To answer the question of "who should use these?" we’d say a developer who considers the instrumentation of the application as something that is thoughtfully designed and built to be consumed as effectively as possible.

  7. George Carlisle says:

    Your going to get a fat bonus this year, S.

    Way to produce the hits!!

  8. Dave says:

    Great formalize techniques that are proven failures.  I am sure everyone wants  successes like Visual Studio, Bing and Windows 8 along with unhappy users that leave comments on your blog.

  9. Kustekakkesoep says:

    Dear mr boss,

    I just recently had found a bugg in the well known language c#. When you want to delete a row from your database through a passed datatable u just CANNOT, WHY I CANNOT EXPLAIN. You have to use a datagridview, WHY I CANNOT EXPLAIN. Dear mister boss, please solve this problem



  10. sebenscen says:

    I use this library only for connection with oracle, maybe i have undervalued it?

  11. Hi.  I did a cursory review of material currently available at http://entlib.codeplex.com (just reading titles and categories).  I'd like to request that the icon/tag <==NEW== be removed from being adjacent to the title links to articles, videos and resources that are two years old or older, i.e. almost everything that is currently tagged "new".  In the world of software development and the Internet, you're pushing-it to even dare to regard something 6 months as deserving of the tag "new".  Two or three years old? Not so much.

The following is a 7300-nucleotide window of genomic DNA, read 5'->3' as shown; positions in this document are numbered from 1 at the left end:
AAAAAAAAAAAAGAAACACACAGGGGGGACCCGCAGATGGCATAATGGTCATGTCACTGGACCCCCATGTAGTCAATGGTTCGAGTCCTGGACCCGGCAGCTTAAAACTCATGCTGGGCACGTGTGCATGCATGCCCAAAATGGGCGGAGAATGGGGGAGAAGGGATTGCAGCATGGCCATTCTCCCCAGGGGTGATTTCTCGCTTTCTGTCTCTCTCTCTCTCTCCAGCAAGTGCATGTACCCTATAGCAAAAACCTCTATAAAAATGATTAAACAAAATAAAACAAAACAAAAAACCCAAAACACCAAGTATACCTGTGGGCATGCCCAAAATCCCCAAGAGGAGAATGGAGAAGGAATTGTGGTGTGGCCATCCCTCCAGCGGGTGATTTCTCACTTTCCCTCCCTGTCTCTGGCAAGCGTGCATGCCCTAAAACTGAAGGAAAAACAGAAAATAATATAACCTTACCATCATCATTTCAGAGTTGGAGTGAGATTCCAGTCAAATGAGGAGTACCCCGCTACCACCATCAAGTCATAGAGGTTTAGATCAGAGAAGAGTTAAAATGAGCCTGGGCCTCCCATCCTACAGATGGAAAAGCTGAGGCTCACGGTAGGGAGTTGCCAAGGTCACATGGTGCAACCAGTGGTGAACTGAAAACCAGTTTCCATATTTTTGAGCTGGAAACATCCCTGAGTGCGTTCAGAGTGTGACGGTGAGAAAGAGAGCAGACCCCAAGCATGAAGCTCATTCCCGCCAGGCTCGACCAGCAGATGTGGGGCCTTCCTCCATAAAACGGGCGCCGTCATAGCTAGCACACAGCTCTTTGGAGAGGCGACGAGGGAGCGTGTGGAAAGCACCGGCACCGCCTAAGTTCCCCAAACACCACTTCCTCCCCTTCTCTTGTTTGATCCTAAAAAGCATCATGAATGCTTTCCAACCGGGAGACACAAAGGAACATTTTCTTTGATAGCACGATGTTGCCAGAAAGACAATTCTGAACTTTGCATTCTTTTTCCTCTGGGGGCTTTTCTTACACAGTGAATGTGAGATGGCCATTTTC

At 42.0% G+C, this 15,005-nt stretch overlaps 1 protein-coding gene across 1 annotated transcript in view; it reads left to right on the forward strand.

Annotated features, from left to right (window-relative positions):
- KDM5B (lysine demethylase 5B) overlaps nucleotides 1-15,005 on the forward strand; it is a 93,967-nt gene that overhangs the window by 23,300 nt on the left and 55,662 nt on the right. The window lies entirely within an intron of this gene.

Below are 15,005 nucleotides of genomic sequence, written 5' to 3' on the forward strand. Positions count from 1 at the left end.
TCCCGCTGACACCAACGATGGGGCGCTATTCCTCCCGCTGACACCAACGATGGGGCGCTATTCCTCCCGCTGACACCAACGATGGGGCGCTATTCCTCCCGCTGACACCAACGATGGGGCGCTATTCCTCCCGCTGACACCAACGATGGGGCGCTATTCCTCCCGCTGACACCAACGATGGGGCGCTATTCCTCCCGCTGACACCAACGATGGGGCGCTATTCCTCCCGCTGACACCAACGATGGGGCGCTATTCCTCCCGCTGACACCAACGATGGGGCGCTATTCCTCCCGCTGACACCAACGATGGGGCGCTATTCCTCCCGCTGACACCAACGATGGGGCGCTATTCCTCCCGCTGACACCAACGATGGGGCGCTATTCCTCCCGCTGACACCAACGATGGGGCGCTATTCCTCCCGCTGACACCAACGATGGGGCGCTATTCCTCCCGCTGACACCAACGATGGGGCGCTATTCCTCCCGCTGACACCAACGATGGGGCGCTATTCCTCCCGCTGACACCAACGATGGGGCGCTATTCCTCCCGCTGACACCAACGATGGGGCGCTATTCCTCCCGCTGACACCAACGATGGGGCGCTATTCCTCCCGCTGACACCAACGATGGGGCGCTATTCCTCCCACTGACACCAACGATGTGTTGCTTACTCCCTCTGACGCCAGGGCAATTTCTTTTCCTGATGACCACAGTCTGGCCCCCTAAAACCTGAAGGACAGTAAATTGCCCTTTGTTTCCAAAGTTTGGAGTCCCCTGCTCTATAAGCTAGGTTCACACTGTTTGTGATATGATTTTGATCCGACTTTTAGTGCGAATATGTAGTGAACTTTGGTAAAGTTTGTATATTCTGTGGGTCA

12. LOL at comments says:

    but all is true. Microsoft shifts major POS recently… gets fat bonuses for nothing. Balmer must be sooo proud.

  13. gmelnik says:


    Fair enough, fixed now. The icon was one of those legacy artifacts that you end up glazing over after so many updates to the wikipages. Thanks for bringing it up. Any other feedback on the release itself?

  14. Does the Data Block now support the async/await keywords? I do not see any mention of this in the release notes.

  15. gmelnik says:


    We do support APM async methods in DAAB already, but we do not take advantage of the newer TAP versions of the ADO.NET methods in .NET 4.5. Feel free to add/vote on this story to our uservoice site for future updates – http://entlib.uservoice.com

  16. coder says:

    This is probably why I've been using ReflectInsight for the last few months.


  17. I have problem with downloads says:


    I know that this is not best place to send bug report but i am out of ideas where I can put that.

    When I  will go to http://www.microsoft.com/downloads I receive bing search for downloads – thats ok but there is no place when I can sort downloads by release date desc. As a matter of fact this is basic tool to find whats new and hot release 😉 now is completely useless 🙁   as I seein link there is sortby=+weight  could you please provide parameter which should I use to sort by date? (i tried +date 😉 it didn't work). I try to find area in technical help but I was overwhelmed by options and didn't find a place to put that simple bug report for download search.

    Thanks and best regards


  18. toub says:

    @"I have a problem with downloads":

    This link should give you the sorted list of all downloads:


    You can then sort it a different way if you like, as well as apply additional filters around download type, product category, operating system, etc.  I hope that helps.

  19. Adam says:


    thanks a lot !!